Surrogacy in India

Surrogacy in India and Indian surrogates became increasingly popular amongst intended parents in industrialised nations because of the relatively low costs and easy access offered by Indian surrogacy agencies.[1] Clinics charged patients between $10,000 and $28,000 for the complete package, including fertilization, the surrogate's fee, and delivery of the baby at a hospital.[2] Including the costs of flight tickets, medical procedures and hotels, this represented roughly a third of the price of the procedure in the UK and a fifth of that in the US.[3][4] Surrogate mothers received medical, nutritional and overall health care through surrogacy agreements.[5][6]

In 2005, the government approved the 2002 draft of the National Guidelines for the Accreditation, Supervision and Regulation of ART Clinics in India, in 2002.[7] Before commercial surrogacy was banned in 2015, India was a popular destination for surrogacy. The economic scale of surrogacy in India is unknown, but study backed by the United Nations in July 2012 estimated the business at more than $400 million a year, with over 3,000 fertility clinics across India.[8]

In 2013, surrogacy by foreign homosexual couples and single parents was banned.[9] In 2015, the government banned commercial surrogacy in India and permitted entry of embryos only for research purposes.[7] Shortly thereafter in 2016, a Surrogacy (Regulation) Bill[10] was introduced and passed by Lok Sabha, the lower house of the Indian parliament, proposing to permit only heterosexual Indian couples married for at least five years with infertility problems to access altruistic or unpaid surrogacy and thereby further banning commercial surrogacy.[11] The 2016 bill lapsed owing to the adjournment sine die of the parliament session.[12] The bill was reintroduced and passed by the Lok Sabha in 2019.[13][14] The bill would require to be passed by the Rajya Sabha, upper house of the Indian parliament and presidential assent before it becomes an act and thereby a law.[15]

Judicial pronouncementsEdit

Baby Manji Yamada v. Union of India (2008)Edit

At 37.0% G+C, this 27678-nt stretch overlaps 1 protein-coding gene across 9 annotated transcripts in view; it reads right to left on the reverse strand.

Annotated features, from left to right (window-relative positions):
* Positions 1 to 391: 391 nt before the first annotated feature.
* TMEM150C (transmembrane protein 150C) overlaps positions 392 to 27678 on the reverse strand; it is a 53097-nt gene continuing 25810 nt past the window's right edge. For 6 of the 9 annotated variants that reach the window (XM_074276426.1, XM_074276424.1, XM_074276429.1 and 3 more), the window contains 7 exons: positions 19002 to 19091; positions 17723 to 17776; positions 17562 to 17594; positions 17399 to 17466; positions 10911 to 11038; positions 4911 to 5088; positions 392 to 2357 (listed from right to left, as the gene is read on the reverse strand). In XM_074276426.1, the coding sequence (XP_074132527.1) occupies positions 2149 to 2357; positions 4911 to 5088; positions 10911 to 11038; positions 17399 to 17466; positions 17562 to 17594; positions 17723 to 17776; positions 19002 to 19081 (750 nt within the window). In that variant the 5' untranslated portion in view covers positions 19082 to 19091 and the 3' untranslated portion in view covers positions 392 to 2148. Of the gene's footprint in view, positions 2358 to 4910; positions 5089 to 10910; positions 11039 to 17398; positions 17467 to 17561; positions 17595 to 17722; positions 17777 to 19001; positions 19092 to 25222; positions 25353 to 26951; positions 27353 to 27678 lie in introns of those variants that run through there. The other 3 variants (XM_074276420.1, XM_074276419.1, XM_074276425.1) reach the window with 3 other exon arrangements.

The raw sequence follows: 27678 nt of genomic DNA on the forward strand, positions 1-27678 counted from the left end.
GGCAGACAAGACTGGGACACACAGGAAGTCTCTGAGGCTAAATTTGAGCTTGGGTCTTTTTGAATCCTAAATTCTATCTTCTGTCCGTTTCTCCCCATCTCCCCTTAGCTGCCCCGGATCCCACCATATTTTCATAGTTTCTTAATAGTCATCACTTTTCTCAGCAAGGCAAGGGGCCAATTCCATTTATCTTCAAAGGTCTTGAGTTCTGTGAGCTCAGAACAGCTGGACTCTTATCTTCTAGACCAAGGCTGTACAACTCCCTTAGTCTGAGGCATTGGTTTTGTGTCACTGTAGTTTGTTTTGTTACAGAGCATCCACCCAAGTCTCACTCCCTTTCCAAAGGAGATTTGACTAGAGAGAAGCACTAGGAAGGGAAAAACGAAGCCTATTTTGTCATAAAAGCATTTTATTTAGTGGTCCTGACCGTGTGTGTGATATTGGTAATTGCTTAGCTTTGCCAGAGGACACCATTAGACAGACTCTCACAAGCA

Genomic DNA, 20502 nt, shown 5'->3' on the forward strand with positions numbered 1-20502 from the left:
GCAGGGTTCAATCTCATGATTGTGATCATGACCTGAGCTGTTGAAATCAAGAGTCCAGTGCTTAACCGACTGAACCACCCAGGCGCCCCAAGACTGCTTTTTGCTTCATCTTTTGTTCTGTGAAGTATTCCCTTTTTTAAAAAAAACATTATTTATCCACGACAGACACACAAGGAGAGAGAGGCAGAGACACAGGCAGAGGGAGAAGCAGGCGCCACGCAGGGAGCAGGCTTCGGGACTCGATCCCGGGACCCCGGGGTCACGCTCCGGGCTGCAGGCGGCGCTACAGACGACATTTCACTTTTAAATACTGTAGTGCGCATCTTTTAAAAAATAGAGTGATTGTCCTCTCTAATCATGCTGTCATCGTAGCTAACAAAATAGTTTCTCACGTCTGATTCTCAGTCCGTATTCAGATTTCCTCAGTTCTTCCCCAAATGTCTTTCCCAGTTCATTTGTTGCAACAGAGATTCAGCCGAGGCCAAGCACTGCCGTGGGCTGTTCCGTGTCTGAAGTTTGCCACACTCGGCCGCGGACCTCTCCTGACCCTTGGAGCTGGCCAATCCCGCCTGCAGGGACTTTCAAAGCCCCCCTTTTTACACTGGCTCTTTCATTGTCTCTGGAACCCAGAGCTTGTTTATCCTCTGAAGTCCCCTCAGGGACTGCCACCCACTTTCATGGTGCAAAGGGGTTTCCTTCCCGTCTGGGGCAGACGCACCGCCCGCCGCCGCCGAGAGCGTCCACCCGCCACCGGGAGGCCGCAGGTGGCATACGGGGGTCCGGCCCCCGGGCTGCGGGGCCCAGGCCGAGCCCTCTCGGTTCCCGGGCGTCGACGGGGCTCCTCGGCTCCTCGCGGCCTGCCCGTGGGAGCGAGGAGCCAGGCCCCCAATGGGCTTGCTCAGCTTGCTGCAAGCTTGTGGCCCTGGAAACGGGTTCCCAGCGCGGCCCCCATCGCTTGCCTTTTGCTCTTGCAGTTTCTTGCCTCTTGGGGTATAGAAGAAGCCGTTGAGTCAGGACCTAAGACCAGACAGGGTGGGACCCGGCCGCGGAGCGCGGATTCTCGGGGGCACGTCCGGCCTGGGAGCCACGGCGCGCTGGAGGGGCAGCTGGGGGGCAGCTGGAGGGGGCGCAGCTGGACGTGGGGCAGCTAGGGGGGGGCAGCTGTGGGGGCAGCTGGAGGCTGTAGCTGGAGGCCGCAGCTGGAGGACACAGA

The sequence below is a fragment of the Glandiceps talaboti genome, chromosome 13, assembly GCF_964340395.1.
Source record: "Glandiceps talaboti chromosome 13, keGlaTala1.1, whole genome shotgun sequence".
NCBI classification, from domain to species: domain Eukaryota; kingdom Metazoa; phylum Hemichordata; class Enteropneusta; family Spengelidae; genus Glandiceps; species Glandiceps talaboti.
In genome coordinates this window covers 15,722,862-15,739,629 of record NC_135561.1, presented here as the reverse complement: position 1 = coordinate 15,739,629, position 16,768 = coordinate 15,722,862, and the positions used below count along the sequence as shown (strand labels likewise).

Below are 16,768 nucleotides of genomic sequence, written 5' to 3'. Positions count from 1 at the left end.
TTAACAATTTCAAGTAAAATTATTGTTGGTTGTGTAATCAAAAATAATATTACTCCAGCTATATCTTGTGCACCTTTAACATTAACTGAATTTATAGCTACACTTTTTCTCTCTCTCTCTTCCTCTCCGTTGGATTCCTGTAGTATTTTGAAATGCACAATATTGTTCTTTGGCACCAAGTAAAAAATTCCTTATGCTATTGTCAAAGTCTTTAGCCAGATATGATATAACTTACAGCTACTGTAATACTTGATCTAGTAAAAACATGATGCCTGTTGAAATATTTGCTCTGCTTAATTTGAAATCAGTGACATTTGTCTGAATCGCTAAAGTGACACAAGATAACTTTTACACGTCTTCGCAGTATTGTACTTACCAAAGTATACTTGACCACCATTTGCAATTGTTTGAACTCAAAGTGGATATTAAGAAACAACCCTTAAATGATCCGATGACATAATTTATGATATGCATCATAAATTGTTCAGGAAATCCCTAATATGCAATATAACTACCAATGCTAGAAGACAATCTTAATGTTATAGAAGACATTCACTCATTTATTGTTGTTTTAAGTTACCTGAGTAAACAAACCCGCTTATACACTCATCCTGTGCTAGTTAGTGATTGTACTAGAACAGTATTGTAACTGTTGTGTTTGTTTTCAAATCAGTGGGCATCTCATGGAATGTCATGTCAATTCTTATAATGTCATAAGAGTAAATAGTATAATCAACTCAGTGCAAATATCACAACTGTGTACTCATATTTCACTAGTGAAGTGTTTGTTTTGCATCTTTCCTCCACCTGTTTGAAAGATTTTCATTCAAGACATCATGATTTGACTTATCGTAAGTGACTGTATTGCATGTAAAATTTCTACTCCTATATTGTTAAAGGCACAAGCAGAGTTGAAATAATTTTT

In 2008, a baby (Manji Yamada) born through surrogacy was unable to leave India for three months after her birth because she held neither Indian nor Japanese nationality. The case came before the Supreme Court of India.[16] The issue was resolved after the Japanese government issued a one-year visa to her on humanitarian grounds. The Japanese government issued the visa after the Indian government granted the baby a travel certificate in September 2008 in line with a Supreme Court direction.[17]

Jan Balaz v. Anand Municipality and ors. (2009)Edit

In 2009 in Jan Balaz v. Anand Municipality and ors.,[18] the Gujarat High Court conferred Indian citizenship on two twin babies fathered through compensated surrogacy by a German national in Anand district.[19] The court observed: "We are primarily concerned with the rights of two newborn, innocent babies, much more than the rights of the biological parents, surrogate mother, or the donor of the ova. Emotional and legal relationship of the babies with the surrogate mother and the donor of the ova is also of vital importance." The court considered the surrogacy laws of countries like Ukraine, Japan, and the United States.

Because India does not offer dual citizenship,[20] the children will have to convert to Overseas Citizenship of India if they also hold non-Indian citizenship.[21] Balaz, the petitioner, submitted before the Supreme Court that he shall be submitting his passports before the Indian Consulate in Berlin. He also agreed that a NGO in Germany shall respond back to India on the status of the children and their welfare. The Union of India responded that India shall make all attempts to have the children sent to Germany. German authorities have also agreed to reconsider the case if approached by the Indian.[22]

In May 2010, the Balaz twins were provided the exit and entry documents that allowed them to leave India for Germany. The parents agreed to adopt them in Germany according to German rules.[23]

Surrogacy risk and conditions inEdit